Controlled burning aims to benefit both the forest and the environment. It requires proper planning, expertise, careful execution and attention to weather conditions.
We have used controlled burning in felling areas of company forests. In 2014 April, for example we burnt roughly 4 hectares in Äänekoski in Central Finland and just over 8 hectares in Ruokolahti in Eastern Finland. Controlled burning aims to benefit both the forest and the environment.
Controlled burning requires proper planning, expertise, careful execution and attention to weather conditions. Areas designed for controlled burning are usually marked off by fire lanes and corridors. Fire lanes are 1- to 4-metre-wide strips created at the edges of the burning site by exposing the mineral soil. Their purpose is to stop the ground fires from spreading.
Controlled burning goals related to forestry:
The most important forestry-related goal of controlled burning is the improvement of regeneration outcome and forest growth. Burning enhances the nutrient and thermal conditions of the site, eliminating most of the felling residues and some of the humus layer.
Burning releases nutrients bound in the felling residues and humus layer, decreases the acidity of the soil for up to some decades, makes the heat-insulating humus layer thinner and improves the thermal conditions of soil. It also reduces competition among ground vegetation for a couple of years. Forest cultivation becomes easier to carry out after felling residues and waste are cleared out of the way.
Controlled burning goals related to nature management and forest biodiversity:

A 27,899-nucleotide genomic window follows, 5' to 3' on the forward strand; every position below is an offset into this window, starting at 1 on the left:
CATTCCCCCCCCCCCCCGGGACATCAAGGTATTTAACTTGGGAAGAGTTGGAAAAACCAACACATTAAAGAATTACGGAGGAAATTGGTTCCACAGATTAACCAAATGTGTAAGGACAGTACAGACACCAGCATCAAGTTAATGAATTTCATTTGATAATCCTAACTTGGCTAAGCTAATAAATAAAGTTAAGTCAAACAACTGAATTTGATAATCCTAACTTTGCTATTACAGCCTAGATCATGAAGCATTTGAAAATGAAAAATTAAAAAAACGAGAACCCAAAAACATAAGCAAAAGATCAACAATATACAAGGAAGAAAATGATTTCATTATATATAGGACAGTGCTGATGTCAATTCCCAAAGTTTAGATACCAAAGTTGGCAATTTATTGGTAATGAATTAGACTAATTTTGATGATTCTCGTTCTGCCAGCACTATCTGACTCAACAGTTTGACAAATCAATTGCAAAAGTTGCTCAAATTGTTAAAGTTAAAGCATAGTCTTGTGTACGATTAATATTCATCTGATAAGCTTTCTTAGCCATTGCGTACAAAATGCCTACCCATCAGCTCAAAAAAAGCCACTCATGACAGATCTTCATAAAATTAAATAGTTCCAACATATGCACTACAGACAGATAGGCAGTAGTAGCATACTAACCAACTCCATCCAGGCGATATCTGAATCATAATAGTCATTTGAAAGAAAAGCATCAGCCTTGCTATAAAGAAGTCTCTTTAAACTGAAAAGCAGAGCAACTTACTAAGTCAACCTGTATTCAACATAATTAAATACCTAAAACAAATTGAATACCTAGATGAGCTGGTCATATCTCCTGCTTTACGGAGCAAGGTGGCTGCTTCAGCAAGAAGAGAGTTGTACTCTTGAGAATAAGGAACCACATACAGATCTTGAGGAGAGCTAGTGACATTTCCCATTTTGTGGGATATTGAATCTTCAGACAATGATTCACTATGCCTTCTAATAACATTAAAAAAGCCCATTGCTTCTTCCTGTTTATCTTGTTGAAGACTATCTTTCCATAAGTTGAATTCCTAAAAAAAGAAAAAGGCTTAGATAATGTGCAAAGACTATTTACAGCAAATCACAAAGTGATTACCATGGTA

Earlier forest fires have been quite common. Dry heathland forests, in particular, could have burnt regularly. As a result, burnt areas have developed their own specialised species that depend on burnt wood matter. Many coniferous forest zone species, for instance, have adapted for life on burnt soil or wood matter that has been charred or damaged by burning. Effective fire prevention methods have dramatically cut down the number of species inhabiting burnt areas.
According to the most recent conservation status report, the number of endangered or near threatened species living in burnt forest habitats is over 120, the majority of which are invertebrates. It is estimated that hundreds of plant, fungi and insect species have benefited from controlled burning and forest fires. Controlled burning aims to maintain the habitats of endangered and near threatened species.
Examples of species benefiting from burnt habitats include:
- Vascular plants (tracheophytes): pulsatilla vernalis (spring pasqueflower), geranium bohemicum
- Aphyllophorales: dichomitus squalens
- Orthoptera: psophus stridulus (rattle grasshopper)
- Beetles: aradus signaticornis, stephanopachys linearis, sphaeriestes stockmanni
- Lichens: hertelidea botryosa, verrucaria carbonella
- Fungi: gyromitra esculenta (false morel)
- Ascomycota: rhodotarzetta rosea